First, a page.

Jeremiah 8:7

7. Yea, the stork in the heaven knoweth her appointed times; and the turtle and the crane and the swallow observe the time of their coming; but my people know not the judgment of the LORD.

7. Etiam ciconia in coelis cognoscit tempora sua, et turtur et hirundo (alii vertunt, picam; sed nomen hirundinis est aptius, quemadmodem statim patebit,) et grues observant tempus itineris; populus autem meus non cognoscit judicium Jehovae.


Here again Jeremiah condemns the shameful insensibility of the people, -- that they had less wisdom than birds, not endued with reason and understanding. He then says, that the Jews were more foolish than cranes, swallows, and storks. He no doubt deeply wounded the feelings of the people by so severe a reproof; but it was necessary thus sharply to reprehend the despisers of God; for it appears evident by these words, that they were become exceedingly hardened in their vices. No wonder, then, that the Prophet declares that they were more silly than cranes and swallows. Isaiah also exposes the same sort of madness, when he says that the ox knew his own master, and the ass his master's crib, but that God was not known by his people. (Isaiah 1:3.) Now Isaiah made the Jews worse than oxen and asses, because these brute animals possess something like memory, so that they keep to their own manger and crib. So now Jeremiah, speaking of storks, etc., says, --

Behold, the stork knows the time in which it ought to migrate from one country to another; and the same is observed by swallows and cranes.1 For at stated times they seek a warmer climate; that is, they leave a cold country, that they may escape the severity of winter; and they afterwards know the time in which they are to return. As, then, the birds of the air observe their seasons, how is it that my people do not consider the judgment of God? By mentioning the heavens, he no doubt alludes to the constant flying of birds, the birds having hardly any rest, for they continually rove through the air. Since, then, there is so much wisdom in birds, which yet the air wafts here and there, how comes it, that a people, who dwell quietly at home, who can leisurely meditate on God's law -- how comes it that this people understand nothing? We hence see that there is an import in the word heavens which has not been noticed. Readers may yet have their doubts; for it is nothing strange that birds in the heavens should have a clearer view, as they come nearer the sun and the element of fire: but different seems to have been the Prophet's object; which was to shew, that though birds labor as it were continually, they yet contrive to know the suitable time for going and returning. Hence, then, is exaggerated more fully the insensibility of that people, who, while sitting leisurely at home, did not consider what God did set before them.

The particle Mg, gam, even, is emphatical; Even the stork, he says. What means this, that birds, though not possessed of understanding, do yet know their time? But my people, etc. By saying "my people, "the Prophet no doubt intended more clearly to set forth their wickedness. For, as I have before said, such blindness in heathens would not have been so strange; but as they were the holy and peculiar people of God, it was far more shameful and monstrous that they knew not his judgment.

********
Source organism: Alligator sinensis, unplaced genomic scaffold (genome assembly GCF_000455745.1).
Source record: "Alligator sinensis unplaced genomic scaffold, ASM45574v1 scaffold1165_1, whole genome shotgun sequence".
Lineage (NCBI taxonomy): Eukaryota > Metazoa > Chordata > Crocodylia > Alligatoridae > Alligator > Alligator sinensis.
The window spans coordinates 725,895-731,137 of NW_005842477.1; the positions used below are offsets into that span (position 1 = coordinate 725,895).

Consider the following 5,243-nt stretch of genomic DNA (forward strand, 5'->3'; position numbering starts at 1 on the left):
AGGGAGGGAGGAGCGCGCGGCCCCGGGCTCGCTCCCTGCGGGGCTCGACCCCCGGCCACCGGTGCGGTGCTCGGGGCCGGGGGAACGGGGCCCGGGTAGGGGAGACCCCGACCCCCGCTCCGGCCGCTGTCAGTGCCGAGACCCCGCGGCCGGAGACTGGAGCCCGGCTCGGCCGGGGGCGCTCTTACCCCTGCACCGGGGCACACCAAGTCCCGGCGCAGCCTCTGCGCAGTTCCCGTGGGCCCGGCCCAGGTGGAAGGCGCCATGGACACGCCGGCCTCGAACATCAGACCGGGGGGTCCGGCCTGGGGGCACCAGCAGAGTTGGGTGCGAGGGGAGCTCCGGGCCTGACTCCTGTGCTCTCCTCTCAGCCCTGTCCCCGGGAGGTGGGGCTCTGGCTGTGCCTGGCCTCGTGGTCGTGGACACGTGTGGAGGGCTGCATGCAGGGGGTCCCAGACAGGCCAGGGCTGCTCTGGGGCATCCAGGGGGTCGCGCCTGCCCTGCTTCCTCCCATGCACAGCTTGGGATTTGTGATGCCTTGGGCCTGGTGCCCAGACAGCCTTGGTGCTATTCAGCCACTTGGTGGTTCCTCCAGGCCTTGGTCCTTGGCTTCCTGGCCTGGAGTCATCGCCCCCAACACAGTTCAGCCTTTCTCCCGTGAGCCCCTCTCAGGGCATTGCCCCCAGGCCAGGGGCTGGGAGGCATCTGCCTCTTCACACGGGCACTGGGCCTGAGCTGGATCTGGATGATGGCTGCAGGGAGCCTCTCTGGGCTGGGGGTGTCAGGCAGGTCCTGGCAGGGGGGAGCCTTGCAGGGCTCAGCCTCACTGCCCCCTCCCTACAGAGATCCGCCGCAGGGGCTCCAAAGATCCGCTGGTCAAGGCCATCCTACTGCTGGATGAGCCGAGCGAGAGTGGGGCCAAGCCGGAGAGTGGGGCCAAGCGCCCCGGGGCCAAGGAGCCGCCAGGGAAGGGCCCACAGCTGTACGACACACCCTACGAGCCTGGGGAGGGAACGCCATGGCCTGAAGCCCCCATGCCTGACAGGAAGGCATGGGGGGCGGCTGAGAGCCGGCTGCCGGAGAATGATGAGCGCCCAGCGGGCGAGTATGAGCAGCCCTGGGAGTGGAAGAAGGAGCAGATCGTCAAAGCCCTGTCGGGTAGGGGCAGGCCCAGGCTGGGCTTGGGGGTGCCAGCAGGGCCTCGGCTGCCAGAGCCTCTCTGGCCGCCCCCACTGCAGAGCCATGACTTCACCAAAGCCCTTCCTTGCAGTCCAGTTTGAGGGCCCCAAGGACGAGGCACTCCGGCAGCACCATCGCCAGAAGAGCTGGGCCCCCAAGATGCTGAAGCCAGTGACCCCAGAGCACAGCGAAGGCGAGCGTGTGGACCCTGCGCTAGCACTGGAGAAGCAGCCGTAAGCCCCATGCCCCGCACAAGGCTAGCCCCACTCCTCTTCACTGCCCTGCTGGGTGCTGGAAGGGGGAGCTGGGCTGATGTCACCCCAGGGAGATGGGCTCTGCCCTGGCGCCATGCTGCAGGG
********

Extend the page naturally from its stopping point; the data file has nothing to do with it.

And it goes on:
Christ uses other words in condemning the Pharisees for not attending to the time of their visitation; for he says, "Ye are wont to conclude what will be the state of the heavens in the morning; for if the sky be red in the evening, ye say, It will be fine to -- morrow; and ye know the signs of future and approaching rain: ye possess, he says, judgment sufficiently acute in external things, which conduce to the benefit of the present life; yet ye know not the time of your visitation, and still ye seek signs: but were ye attentive, God would shew to you in a way clear enough, and as it were by the finger, that the time of deliverance which ye pretend to expect is now nigh at hand." But the Prophet reproves the Jews in a severer strain, when he says that there was more fatuity and madness in them than in birds. They know not, he says, the judgment of Jehovah, though it had been shewn to them many times, and for a long season.

But some one might have objected and said, "No wonder if we perceive not God's judgment, for his judgments are a great deep; and since these exceed what we can comprehend, there is no reason to find fault with us." But the Prophet speaks not here of hidden judgments, which elude the comprehension of men, but of punishments, of which they had been so often warned. Since, then, they were so blind as not to see what was clear and evident, the Prophet justly says that they were more foolish than cranes, and the other birds which he mentions. It follows --

1 It is curious the variety as to the names of birds in this verse, as given in the ancient versions: Vulgate; kite-turtle-swallow-stork; Septuagint, stork-turtle-swallow-sparrows; Syriac, stork-turtle-crane-swallow; Arabic, crane-turtle-swallow-birds; and the Targum is, stork-turtle-crane-swallow. The names in our versions seem to be the most correct, and are adopted by Venema and Blayney,-stork-turtle-crane-swallow; the same with the Syriac and the Targum-- Ed.


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